Bulgaria risks the fourth national elections in April 2021 amid disagreements over budget spending and the EU.
The Bulgarian coalition government faces a no-confidence vote in the country’s parliament on Wednesday, threatening new political instability in the EU’s poorest member state.
Centrist of the Prime Minister Kiril Petkov We continue the change (PP) party created a four-party coalition with socialist, populist and center-right factions and took office six months ago, only to cause the coalition to disintegrate earlier this month over disagreements over spending and whether Bulgaria should unlock The accession of Northern Macedonia to the EU.
The EU is now facing a new round of political turmoil and possibly a fourth national election in April 2021, jeopardizing millions of euros in EU reconstruction funds and plans to adopt the euro in 2024.
Stagnation could also hamper Bulgaria’s efforts to find a stable supply of natural gas afterwards Moscow suspends gas supplies on the Balkan side – almost entirely relying on Russian gas – for Sofia’s refusal to pay in rubles.
Speaking during a debate on a no-confidence vote in the legislature on Tuesday, Petkov called on lawmakers to support his cabinet amid the war in Ukraine and rising inflation.
“This government will not allow theft from Bulgarian taxpayers,” Petkov said. “You have to decide – you have a real chance to plunge the country into a political crisis during the war.
Petkov, a 42-year-old Harvard graduate, holds a strong pro-European and pro-NATO stance, unusual for a country with a traditionally friendly stance on Russia.
Petkov fired his defense minister in February for refusing to call Russia’s invasion of Ukraine a “war” backed EU sanctions against Moscow and agreed to repair Ukraine’s heavy military equipment while not sending weapons to Kyiv.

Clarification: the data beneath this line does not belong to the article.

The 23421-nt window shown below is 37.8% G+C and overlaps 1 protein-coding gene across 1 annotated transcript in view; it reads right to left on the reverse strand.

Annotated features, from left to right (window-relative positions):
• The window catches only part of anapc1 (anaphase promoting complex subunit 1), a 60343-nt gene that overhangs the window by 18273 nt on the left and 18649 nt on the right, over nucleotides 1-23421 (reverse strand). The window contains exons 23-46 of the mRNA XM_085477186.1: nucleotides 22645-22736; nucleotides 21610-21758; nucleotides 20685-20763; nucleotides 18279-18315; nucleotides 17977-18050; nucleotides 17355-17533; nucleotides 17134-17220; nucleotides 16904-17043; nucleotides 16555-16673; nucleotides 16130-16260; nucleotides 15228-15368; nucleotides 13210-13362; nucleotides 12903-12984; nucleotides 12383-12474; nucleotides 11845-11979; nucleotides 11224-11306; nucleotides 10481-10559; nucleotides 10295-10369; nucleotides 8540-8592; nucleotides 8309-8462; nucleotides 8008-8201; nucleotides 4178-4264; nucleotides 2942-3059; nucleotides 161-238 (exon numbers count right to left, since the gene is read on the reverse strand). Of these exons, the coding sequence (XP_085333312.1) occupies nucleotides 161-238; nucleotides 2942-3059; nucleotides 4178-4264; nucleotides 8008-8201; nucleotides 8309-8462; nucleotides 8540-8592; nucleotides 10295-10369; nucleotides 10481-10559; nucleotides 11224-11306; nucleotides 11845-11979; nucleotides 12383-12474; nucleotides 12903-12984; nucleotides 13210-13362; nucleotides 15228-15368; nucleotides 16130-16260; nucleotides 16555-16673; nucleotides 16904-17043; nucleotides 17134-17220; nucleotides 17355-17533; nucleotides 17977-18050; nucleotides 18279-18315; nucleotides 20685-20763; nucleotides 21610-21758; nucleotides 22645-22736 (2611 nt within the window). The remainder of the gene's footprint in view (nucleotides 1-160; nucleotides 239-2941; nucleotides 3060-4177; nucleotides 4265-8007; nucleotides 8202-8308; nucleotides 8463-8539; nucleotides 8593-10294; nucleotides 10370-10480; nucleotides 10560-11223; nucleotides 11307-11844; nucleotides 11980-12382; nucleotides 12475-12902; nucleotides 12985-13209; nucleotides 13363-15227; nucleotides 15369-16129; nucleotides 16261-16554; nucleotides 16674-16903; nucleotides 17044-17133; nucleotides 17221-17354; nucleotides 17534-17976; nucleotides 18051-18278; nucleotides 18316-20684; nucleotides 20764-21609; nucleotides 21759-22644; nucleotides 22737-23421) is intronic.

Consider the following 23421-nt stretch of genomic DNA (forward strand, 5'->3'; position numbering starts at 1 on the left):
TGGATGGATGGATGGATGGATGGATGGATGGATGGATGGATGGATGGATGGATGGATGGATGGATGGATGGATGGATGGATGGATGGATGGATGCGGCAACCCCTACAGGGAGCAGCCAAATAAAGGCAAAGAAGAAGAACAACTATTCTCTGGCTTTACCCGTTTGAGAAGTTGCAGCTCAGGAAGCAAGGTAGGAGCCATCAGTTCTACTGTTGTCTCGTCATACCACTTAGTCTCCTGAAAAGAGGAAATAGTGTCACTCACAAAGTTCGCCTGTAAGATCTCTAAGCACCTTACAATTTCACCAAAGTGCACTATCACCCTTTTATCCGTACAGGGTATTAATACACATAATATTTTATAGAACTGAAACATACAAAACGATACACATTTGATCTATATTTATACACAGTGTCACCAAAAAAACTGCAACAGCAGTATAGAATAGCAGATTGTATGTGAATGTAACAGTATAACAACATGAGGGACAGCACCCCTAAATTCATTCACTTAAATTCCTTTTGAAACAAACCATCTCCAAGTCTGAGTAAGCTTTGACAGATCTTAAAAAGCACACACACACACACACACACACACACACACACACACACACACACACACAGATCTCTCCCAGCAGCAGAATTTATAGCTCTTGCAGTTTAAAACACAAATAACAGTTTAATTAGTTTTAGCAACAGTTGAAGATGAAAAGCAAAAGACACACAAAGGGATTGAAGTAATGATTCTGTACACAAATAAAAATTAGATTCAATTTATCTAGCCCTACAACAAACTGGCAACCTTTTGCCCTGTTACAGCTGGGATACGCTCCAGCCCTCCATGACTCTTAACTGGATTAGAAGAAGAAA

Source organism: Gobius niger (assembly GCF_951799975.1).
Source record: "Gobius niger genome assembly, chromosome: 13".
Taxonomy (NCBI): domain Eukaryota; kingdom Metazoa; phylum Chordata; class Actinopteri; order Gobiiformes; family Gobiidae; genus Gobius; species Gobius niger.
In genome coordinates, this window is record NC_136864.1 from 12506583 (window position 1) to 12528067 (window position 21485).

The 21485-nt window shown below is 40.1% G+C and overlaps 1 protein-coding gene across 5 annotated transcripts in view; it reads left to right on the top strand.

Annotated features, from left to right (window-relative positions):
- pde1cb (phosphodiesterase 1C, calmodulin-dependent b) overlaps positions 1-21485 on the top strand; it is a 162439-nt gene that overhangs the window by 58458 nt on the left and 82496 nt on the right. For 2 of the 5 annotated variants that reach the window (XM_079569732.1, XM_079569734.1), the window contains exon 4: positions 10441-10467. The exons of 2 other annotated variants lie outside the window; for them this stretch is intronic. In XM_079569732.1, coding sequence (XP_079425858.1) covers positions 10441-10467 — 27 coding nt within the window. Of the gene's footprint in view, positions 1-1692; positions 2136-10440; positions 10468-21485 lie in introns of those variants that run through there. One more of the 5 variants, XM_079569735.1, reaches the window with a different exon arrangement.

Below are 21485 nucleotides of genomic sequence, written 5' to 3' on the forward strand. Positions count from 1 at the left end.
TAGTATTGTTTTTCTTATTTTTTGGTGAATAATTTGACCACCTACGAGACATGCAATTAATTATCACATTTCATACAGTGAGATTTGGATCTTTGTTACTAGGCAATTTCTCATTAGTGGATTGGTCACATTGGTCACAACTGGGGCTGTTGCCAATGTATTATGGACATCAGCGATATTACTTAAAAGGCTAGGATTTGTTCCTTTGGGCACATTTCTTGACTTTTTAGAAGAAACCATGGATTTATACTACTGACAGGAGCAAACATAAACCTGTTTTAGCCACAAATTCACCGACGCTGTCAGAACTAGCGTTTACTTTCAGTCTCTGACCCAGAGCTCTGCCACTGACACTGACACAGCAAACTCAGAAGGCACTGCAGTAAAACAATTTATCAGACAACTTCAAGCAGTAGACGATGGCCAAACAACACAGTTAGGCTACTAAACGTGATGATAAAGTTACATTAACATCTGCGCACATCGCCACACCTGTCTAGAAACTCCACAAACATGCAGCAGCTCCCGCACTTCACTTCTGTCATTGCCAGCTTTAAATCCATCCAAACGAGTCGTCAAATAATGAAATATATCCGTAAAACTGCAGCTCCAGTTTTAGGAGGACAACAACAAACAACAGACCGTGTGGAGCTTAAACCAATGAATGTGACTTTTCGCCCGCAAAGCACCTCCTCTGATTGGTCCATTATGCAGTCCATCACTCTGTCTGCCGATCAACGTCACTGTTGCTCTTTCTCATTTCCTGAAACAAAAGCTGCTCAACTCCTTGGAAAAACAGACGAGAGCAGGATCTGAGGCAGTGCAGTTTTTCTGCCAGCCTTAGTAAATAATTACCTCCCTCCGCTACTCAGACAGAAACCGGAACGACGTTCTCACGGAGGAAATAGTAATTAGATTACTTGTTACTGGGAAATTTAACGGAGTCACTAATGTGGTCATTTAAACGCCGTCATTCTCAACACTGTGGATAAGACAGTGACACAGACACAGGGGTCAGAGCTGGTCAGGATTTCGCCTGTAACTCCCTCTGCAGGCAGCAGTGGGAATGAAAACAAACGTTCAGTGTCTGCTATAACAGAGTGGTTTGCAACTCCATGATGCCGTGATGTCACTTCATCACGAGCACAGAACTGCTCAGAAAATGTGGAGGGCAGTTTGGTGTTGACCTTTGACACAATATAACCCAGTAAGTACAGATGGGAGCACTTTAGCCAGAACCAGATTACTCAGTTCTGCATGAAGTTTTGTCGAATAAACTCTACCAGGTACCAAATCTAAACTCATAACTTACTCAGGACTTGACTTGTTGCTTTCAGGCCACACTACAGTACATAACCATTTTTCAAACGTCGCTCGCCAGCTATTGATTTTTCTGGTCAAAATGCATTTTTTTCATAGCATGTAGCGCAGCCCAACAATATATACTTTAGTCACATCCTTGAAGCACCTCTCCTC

A crumbling coalition
The former coalition partner ITN left the government after accusing Petkov of ignoring the country’s interests and submitting to EU and NATO pressure, demanding that Bulgaria’s veto on Northern Macedonia’s EU accession talks be lifted.
Petkov said any veto decision would be put to a vote in parliament, and accused the populist ITN leadership of deliberately obstructing the cabinet’s anti-corruption agenda.
Six ITN lawmakers have so far resigned and vowed to support Petkov and his efforts to tackle corruption, but the government still has six votes less than the 121-strong majority.
Analysts see a new round of turbulence for months to come.
“Even if the government survives the vote, it would be difficult to secure stable support in the long run,” said Dobromir Zhivkov, a political analyst with Market Links. “Early elections are very popular.”
The proposal against the ruling coalition was proposed by the opposition GERB party to former Prime Minister Boyko Borissov.
Annual inflation rose to 15.6 percent, a 24-year high in May. Finance Minister Asen Vassilev says the rise is mainly due to high energy and food prices caused by the war in Ukraine.
A new vote is likely to benefit Borissov’s GERB party, as well as pro-Russian parties such as the nationalist Revival, as economic problems and the war in Ukraine polarize society.